Wednesday, March 28, 2012

Old Sounds

I find this fascinating. The Smithsonian and Lawrence Berkeley National Laboratory (LBNL) have used modern technology to decode audio originally recorded in the 1880s. As explained at Smithsonian.com, the 1880s was a fertile decade of experimentation in sound recording. Once the basic principle of capturing air vibrations in a permanent physical medium was understood, scientists and engineers "recorded sound magnetically. They recorded sound optically, with light. They tried to reproduce sound with mechanical tools, also with jets of air and liquid. It was an explosion of ideas...." Many of their experiments were lost to history because the one-of-a-kind devices that recorded and played them were long gone. Until now.



Mark Twain's recently released autobiography mentions Mr. Clemens trying out one of the earliest wax cylinder recording devices, procured from Thomas Edison himself, in 1891. Clemens was a beta tester/early adopter, if you will. He said he recorded four dozen cylinders but found the device too unwieldy for literary work, and quickly went back to dictating to a secretary. None of those recordings are known to have survived; consequently, no one today knows exactly what Clemens sounded like. Can you imagine if even one of those cylinders were found and restored? What a treasure it would be to hear Mark Twain narrating his own writing!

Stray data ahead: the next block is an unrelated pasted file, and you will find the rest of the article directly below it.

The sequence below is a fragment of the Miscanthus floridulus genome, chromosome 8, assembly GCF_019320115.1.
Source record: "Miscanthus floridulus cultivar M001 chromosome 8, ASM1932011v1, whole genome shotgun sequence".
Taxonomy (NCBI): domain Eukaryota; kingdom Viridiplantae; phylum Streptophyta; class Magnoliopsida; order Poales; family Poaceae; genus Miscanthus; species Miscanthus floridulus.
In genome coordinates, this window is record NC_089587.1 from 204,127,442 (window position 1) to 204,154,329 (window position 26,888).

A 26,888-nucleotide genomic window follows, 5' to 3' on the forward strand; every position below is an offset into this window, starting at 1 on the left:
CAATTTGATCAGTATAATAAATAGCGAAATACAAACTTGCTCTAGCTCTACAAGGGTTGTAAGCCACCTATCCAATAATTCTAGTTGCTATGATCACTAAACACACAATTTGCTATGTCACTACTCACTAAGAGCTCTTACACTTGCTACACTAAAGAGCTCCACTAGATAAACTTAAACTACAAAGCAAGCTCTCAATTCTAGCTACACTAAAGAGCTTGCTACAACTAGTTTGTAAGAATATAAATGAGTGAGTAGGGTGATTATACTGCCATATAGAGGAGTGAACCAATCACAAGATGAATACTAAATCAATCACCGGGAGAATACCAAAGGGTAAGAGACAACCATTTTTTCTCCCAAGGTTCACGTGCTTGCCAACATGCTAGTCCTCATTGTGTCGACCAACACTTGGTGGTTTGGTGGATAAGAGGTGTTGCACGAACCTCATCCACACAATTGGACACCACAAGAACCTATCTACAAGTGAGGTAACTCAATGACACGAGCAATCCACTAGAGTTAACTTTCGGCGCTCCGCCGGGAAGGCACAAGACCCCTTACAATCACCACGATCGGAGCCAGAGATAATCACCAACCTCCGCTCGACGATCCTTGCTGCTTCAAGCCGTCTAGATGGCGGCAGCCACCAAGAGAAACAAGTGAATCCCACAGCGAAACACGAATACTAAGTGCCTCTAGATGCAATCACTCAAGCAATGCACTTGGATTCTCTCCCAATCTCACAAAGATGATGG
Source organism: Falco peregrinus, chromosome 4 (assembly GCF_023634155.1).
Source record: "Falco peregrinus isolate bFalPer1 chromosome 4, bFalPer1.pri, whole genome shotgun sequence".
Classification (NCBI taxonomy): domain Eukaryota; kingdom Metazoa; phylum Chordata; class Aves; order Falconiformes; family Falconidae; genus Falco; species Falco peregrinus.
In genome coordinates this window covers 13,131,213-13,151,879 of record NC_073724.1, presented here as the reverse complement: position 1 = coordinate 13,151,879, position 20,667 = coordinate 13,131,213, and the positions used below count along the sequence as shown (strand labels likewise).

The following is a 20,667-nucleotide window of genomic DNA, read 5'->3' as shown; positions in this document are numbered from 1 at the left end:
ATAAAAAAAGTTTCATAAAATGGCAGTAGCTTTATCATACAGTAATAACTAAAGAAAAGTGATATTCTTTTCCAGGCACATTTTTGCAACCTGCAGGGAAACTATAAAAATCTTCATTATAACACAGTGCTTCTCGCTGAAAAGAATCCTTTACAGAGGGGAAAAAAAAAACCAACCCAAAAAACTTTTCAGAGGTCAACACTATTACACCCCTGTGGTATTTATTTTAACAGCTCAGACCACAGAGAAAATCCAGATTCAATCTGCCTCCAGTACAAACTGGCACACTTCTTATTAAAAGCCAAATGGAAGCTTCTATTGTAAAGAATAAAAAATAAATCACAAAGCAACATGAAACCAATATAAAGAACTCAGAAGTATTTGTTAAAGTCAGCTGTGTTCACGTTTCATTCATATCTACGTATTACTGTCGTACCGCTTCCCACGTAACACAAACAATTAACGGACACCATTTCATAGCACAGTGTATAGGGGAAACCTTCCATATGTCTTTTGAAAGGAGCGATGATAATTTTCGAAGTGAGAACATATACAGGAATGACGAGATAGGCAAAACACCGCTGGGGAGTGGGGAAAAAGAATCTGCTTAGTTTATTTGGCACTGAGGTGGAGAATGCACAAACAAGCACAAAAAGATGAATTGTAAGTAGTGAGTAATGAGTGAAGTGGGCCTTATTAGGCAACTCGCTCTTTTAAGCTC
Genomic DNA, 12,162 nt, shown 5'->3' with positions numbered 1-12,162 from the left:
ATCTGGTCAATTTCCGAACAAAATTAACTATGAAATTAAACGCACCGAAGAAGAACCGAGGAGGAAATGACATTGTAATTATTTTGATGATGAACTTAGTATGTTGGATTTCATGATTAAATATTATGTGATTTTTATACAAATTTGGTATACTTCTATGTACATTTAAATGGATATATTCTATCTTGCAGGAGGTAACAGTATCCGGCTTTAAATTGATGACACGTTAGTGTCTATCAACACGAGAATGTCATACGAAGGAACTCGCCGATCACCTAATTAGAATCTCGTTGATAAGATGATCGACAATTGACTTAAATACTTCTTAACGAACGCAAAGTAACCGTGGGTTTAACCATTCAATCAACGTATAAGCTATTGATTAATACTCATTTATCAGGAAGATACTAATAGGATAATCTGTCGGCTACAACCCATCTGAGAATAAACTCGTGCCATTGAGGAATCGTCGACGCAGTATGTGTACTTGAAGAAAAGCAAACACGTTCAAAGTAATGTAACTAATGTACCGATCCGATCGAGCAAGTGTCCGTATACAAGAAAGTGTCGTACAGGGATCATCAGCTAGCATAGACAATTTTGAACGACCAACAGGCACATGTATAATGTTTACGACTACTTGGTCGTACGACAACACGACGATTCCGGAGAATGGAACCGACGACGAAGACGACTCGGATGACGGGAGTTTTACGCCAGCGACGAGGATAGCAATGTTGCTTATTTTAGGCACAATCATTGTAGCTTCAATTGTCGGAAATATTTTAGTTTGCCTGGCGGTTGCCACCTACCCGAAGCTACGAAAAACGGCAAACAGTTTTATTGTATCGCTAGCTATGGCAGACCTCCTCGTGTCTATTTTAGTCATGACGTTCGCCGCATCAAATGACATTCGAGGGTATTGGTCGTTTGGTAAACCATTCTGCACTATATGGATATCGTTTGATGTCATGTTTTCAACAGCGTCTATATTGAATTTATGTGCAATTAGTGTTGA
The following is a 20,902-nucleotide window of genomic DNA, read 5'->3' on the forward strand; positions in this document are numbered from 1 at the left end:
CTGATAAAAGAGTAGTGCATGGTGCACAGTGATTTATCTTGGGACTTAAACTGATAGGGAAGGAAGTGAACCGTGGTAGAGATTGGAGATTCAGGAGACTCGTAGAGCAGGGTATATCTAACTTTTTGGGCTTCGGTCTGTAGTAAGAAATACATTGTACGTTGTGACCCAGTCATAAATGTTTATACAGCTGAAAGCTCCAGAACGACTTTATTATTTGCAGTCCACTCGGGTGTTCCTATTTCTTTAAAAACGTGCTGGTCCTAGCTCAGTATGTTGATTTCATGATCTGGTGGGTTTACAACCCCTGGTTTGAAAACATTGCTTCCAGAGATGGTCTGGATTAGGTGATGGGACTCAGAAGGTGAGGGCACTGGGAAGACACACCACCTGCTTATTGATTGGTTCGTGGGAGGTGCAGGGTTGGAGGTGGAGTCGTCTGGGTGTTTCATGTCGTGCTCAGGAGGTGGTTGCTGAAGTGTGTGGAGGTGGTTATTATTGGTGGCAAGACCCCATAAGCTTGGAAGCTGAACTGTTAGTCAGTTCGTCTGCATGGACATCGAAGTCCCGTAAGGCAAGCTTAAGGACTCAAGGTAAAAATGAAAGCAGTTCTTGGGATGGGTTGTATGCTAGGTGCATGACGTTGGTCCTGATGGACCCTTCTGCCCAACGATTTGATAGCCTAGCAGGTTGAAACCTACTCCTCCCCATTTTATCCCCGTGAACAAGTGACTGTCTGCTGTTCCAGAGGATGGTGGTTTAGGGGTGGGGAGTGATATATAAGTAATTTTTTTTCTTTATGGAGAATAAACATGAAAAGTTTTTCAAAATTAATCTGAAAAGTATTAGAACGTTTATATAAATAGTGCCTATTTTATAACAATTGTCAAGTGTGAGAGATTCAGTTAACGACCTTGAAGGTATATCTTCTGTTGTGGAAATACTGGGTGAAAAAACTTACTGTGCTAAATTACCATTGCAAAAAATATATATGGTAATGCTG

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Film of Twain shot by Edison in 1909. Unfortunately,
Mr. Clemens didn't live long enough to make a Talkie.

Karen and I have an old hand-cranked phonograph that came to us through her family, a Pathe Actuelle made about 1924. It spent decades in a garage and, except for its beautifully glossy lid, most of its finish is dry, cracked and nearly black. I verrry painstakingly removed some spattered paint from the doors but we've otherwise left it alone, afraid to refinish it. I actually prefer it the way it is. Good honest wear.

I love this thing. I've learned that this model had an unusual design and there aren't many of them around. Instead of the familiar horn, a carefully suspended paper cone at the end of the tone arm amplifies and produces sound. I try to play it every few weeks just to keep the spring limber. Here's a little video of the phonograph in action that I just shot this morning for this post:



By the way, at about 1:05 into the recording you can hear a squeaky meow from Amber the Simple Cat, rubbing through my legs and wondering what's going on. Also by the way, yeah, that's Scotch tape holding the paper cone together. It was torn when we got it. I'm ashamed, but it was necessary until we come up with something better. An additional by the way: we installed our modern stereo equipment in the bottom of the phonograph cabinet, where records were stored way back when. I enjoy the irony.

Can you imagine what it would have been like to bring one of these machines into an early 20th Century home? Powered by nothing but a coiled spring (no electricity required), it would have opened a universe of songs, symphonies, lectures, stories. The World in a wooden box. People who'd never heard music more sophisticated than a small-town brass band suddenly knew Beethoven and Wagner. What a miracle! I imagine radio and television had a similar impact; the Internet may prove to. But I can't think of any other invention in the last hundred years that even comes close.